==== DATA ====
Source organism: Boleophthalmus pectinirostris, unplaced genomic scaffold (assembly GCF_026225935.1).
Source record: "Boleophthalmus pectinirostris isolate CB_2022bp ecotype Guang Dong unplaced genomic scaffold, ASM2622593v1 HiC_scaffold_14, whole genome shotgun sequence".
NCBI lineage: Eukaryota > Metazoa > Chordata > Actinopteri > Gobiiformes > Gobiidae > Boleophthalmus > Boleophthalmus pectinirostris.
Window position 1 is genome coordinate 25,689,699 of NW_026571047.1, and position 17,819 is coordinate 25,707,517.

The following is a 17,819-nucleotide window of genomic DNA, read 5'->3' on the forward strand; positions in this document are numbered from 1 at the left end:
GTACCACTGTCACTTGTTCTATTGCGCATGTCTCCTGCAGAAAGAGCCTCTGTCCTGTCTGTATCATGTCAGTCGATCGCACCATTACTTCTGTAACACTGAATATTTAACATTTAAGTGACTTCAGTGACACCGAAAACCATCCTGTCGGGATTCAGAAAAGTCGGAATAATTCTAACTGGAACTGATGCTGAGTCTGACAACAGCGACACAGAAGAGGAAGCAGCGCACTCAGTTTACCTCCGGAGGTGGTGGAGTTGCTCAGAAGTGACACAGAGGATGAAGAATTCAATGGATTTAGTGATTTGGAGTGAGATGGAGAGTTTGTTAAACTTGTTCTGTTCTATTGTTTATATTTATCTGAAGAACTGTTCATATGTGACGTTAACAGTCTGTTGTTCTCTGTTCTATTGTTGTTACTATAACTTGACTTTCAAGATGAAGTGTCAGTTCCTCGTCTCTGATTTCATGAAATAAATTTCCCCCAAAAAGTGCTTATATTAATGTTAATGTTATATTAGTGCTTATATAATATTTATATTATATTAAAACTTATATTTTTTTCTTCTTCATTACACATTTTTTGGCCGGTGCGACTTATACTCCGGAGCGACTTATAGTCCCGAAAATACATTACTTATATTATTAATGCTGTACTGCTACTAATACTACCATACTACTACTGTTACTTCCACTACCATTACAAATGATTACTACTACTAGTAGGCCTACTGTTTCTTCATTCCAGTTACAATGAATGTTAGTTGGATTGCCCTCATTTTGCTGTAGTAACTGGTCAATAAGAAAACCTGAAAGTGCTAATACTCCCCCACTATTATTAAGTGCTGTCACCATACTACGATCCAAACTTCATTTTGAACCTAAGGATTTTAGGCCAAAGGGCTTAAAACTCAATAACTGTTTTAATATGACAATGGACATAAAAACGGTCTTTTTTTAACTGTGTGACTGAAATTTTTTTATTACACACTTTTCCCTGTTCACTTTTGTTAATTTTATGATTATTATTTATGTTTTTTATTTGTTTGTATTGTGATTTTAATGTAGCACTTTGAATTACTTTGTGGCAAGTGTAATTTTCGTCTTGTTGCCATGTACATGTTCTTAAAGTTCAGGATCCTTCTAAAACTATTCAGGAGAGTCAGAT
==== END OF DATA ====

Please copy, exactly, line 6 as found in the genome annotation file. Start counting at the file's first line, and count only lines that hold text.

GTACCACTGTCACTTGTTCTATTGCGCATGTCTCCTGCAGAAAGAGCCTCTGTCCTGTCTGTATCATGTCAGTCGATCGCACCATTACTTCTGTAACACTGAATATTTAACATTTAAGTGACTTCAGTGACACCGAAAACCATCCTGTCGGGATTCAGAAAAGTCGGAATAATTCTAACTGGAACTGATGCTGAGTCTGACAACAGCGACACAGAAGAGGAAGCAGCGCACTCAGTTTACCTCCGGAGGTGGTGGAGTTGCTCAGAAGTGACACAGAGGATGAAGAATTCAATGGATTTAGTGATTTGGAGTGAGATGGAGAGTTTGTTAAACTTGTTCTGTTCTATTGTTTATATTTATCTGAAGAACTGTTCATATGTGACGTTAACAGTCTGTTGTTCTCTGTTCTATTGTTGTTACTATAACTTGACTTTCAAGATGAAGTGTCAGTTCCTCGTCTCTGATTTCATGAAATAAATTTCCCCCAAAAAGTGCTTATATTAATGTTAATGTTATATTAGTGCTTATATAATATTTATATTATATTAAAACTTATATTTTTTTCTTCTTCATTACACATTTTTTGGCCGGTGCGACTTATACTCCGGAGCGACTTATAGTCCCGAAAATACATTACTTATATTATTAATGCTGTACTGCTACTAATACTACCATACTACTACTGTTACTTCCACTACCATTACAAATGATTACTACTACTAGTAGGCCTACTGTTTCTTCATTCCAGTTACAATGAATGTTAGTTGGATTGCCCTCATTTTGCTGTAGTAACTGGTCAATAAGAAAACCTGAAAGTGCTAATACTCCCCCACTATTATTAAGTGCTGTCACCATACTACGATCCAAACTTCATTTTGAACCTAAGGATTTTAGGCCAAAGGGCTTAAAACTCAATAACTGTTTTAATATGACAATGGACATAAAAACGGTCTTTTTTTAACTGTGTGACTGAAATTTTTTTATTACACACTTTTCCCTGTTCACTTTTGTTAATTTTATGATTATTATTTATGTTTTTTATTTGTTTGTATTGTGATTTTAATGTAGCACTTTGAATTACTTTGTGGCAAGTGTAATTTTCGTCTTGTTGCCATGTACATGTTCTTAAAGTTCAGGATCCTTCTAAAACTATTCAGGAGAGTCAGAT